CDC’s Ebola Response


Seen through a window, CDC officials in the Emergency Operations Center in Atlanta on an Ebola conference call with CDC team members deployed in West Africa, August 5, 2014. Photograph by David Goldman, Associated Press

The Largest Response in CDC’s History

CDC’s response to the 2014-16 Ebola epidemic in West Africa was the largest in the agency’s history up to that time. Before the epidemic, CDC had little operational presence in Guinea, Liberia, and Sierra Leone. Early in the outbreak, only one branch of the agency—the Division of Viral Special Pathogens—was involved in the response. As the number of cases continued to rise, it became clear that the response required the involvement of far more CDC staff from across the agency.

On July 9, 2014, CDC activated its Incident Management System (IMS) through its Emergency Operations Center (EOC) to Level 3. On August 5, IMS raised the activation to Level 1—the highest level. The incident management system is a command structure dedicated to managing emergencies that brings together workers from several different specialties across CDC, such as scientists, logisticians, and communications experts. One of their first, most important jobs was helping West African countries set up their own incident management systems to unify their Ebola responses, establish clear chains of command, and allow them to make and enforce decisions quickly.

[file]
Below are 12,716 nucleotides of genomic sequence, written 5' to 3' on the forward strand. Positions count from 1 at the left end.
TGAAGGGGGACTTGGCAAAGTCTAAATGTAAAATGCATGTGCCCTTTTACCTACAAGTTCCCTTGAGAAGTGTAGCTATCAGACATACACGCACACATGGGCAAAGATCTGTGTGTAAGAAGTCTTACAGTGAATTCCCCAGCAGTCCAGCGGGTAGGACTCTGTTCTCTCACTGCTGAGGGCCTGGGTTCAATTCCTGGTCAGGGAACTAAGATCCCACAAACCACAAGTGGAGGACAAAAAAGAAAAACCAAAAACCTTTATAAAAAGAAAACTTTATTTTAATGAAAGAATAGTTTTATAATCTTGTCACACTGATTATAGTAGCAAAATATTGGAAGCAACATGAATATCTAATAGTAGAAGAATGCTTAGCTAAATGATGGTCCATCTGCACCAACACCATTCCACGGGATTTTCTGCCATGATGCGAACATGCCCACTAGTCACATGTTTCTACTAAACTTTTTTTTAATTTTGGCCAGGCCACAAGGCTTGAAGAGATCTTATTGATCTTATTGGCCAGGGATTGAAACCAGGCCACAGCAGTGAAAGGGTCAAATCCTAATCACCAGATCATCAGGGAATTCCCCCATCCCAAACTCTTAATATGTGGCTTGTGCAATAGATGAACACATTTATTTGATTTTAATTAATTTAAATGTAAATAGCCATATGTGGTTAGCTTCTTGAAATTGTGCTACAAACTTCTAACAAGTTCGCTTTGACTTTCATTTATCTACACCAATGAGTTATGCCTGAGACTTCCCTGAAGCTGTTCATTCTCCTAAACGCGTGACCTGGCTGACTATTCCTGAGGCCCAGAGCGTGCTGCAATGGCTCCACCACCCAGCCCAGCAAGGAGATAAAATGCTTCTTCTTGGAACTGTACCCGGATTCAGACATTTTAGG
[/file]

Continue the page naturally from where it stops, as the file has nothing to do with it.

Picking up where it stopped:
A total of more than 4,000 CDC staff drawn from across the agency were involved in the response. From July 2014 through March 2016, about 1,897 CDC staff were deployed to Guinea, Liberia, Sierra Leone, and additional international locations including Nigeria and Mali. Many were based in Atlanta, and others were deployed within the United States to cities such as Dallas, Cleveland, and New York.

Caceres, Victor

Dr. Victor Caceres

Dr. Victor Caceres briefly discusses what it was like to work as Deputy Incident Manager in the Emergency Operations Center in Atlanta during the Ebola Outbreak. (Transcript)

3. Global Response
CDC Response